The Human Rights Watch report was based on interviews with 38 children and 12 adults conducted in 2014. All of them were working in agriculture at various Jordan Valley settlements. The NGO also interviewed subcontractors and a number of educators in the region. Among the minors, 30 said they started working before age 15, most of them when they were 13 or 14. The youngest boy interviewed, who worked part-time in settlements, was 11, but one mentioned working alongside a 10-year-old.

The report estimates that at the height of the harvest season, upward of 1,000 youngsters work in the settlements. A workday can last 10-12 hours at this time. The work includes picking, cleaning, sorting and packing produce such as grapes, tomatoes, sweet peppers, onions and dates.

The report includes many testimonies by children regarding the work conditions.

“If you sit down while you’re working with peppers or grapes, the supervisor will come and tell you to stand up and not take a break,” says I.A., a 15-year-old girl from Fasil. “We don’t get bathrooms – we get permission from the supervisor to go out in the fields. They are always yelling at us, not insulting us but saying, ‘Work faster, you’re too slow.’”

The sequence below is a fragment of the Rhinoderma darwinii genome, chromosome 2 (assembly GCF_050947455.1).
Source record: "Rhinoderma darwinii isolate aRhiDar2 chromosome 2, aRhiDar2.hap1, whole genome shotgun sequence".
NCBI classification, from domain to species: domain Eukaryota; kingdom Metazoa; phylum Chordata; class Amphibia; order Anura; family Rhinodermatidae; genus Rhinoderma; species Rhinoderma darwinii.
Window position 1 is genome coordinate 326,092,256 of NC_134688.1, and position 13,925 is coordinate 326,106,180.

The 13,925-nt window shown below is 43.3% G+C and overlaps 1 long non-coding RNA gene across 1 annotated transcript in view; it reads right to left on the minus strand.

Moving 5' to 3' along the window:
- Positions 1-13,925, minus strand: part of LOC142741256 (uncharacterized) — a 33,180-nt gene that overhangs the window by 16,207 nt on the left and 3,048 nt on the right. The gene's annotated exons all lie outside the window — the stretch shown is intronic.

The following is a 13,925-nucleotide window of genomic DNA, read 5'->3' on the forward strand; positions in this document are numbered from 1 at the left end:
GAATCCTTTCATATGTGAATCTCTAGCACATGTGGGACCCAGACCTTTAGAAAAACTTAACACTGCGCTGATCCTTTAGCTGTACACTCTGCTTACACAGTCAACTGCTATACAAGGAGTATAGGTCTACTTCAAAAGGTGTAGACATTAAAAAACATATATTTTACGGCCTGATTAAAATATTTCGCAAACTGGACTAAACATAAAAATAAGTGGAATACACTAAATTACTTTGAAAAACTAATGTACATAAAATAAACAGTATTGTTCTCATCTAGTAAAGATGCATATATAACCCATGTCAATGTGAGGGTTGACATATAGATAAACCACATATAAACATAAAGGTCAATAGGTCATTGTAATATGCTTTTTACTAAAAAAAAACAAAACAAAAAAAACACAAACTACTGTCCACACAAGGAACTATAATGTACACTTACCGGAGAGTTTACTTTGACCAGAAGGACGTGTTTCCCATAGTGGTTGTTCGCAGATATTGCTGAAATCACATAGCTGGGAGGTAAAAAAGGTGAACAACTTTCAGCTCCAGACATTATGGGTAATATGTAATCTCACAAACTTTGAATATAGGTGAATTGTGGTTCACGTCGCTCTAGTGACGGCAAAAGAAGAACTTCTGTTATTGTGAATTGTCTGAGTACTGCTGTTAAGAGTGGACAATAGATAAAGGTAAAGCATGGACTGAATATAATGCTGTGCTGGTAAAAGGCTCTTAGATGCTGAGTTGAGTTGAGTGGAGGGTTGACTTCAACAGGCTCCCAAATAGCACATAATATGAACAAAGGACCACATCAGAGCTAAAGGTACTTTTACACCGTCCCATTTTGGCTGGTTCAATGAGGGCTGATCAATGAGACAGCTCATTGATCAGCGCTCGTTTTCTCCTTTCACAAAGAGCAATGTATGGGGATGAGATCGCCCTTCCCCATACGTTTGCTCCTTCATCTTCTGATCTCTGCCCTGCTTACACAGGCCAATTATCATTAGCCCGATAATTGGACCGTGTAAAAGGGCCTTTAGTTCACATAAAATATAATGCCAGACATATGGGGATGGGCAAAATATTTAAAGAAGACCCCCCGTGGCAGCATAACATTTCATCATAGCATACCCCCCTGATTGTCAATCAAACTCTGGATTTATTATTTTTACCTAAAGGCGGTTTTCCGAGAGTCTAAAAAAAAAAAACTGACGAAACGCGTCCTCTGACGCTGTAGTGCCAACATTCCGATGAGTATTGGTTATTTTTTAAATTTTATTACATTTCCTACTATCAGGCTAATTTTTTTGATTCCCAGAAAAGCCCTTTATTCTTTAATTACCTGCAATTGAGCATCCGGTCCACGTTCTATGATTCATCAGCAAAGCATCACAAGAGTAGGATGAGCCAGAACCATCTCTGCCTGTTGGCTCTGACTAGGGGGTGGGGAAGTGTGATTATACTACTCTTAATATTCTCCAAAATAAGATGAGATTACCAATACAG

F., 13, works picking peppers. “I have to do 10 rows of peppers a day,” he tells the report. “I wanted to leave one time but the supervisor told me, ‘No, you have to stay until you finish 10 rows.’”

According to some of the children, they suffered from vomiting, dizziness and rashes after the crops were sprayed with pesticides. They had almost no protective gear to wear. Others spoke about extended work hours during the summer, while they were on vacation from school, and of temperatures reaching 40 degrees Celsius – and it was even hotter in the greenhouses.

M., 16, who had dropped out of school two years earlier, talked about a fainting spell he suffered while spraying, picking and packing peppers in a greenhouse.

“I couldn’t see, passed out and the middleman took me home,” he recalled. “I took myself home when it happened the next day. On the third day, I took myself home, then to the hospital in Jericho, where they gave me headache pills and said it was heatstroke.” M. said he was fired after fainting for five consecutive days.

No pay slip or benefits

According to Ali, his and others’ daily wage is about 80 shekels ($20.80), working six days a week. The HRW report mentions daily wages of 70 shekels. According to the report, the Palestinian contractor takes a commission of 15-25 shekels per worker under his care. Based on these figures, Ali’s hourly wage averages out to 10 shekels. According to Israeli law, the minimum wage is proportional based on age – ranging from 18.80 shekels per hour for a 16-year-old, to 22.30 shekels for an 18-year-old.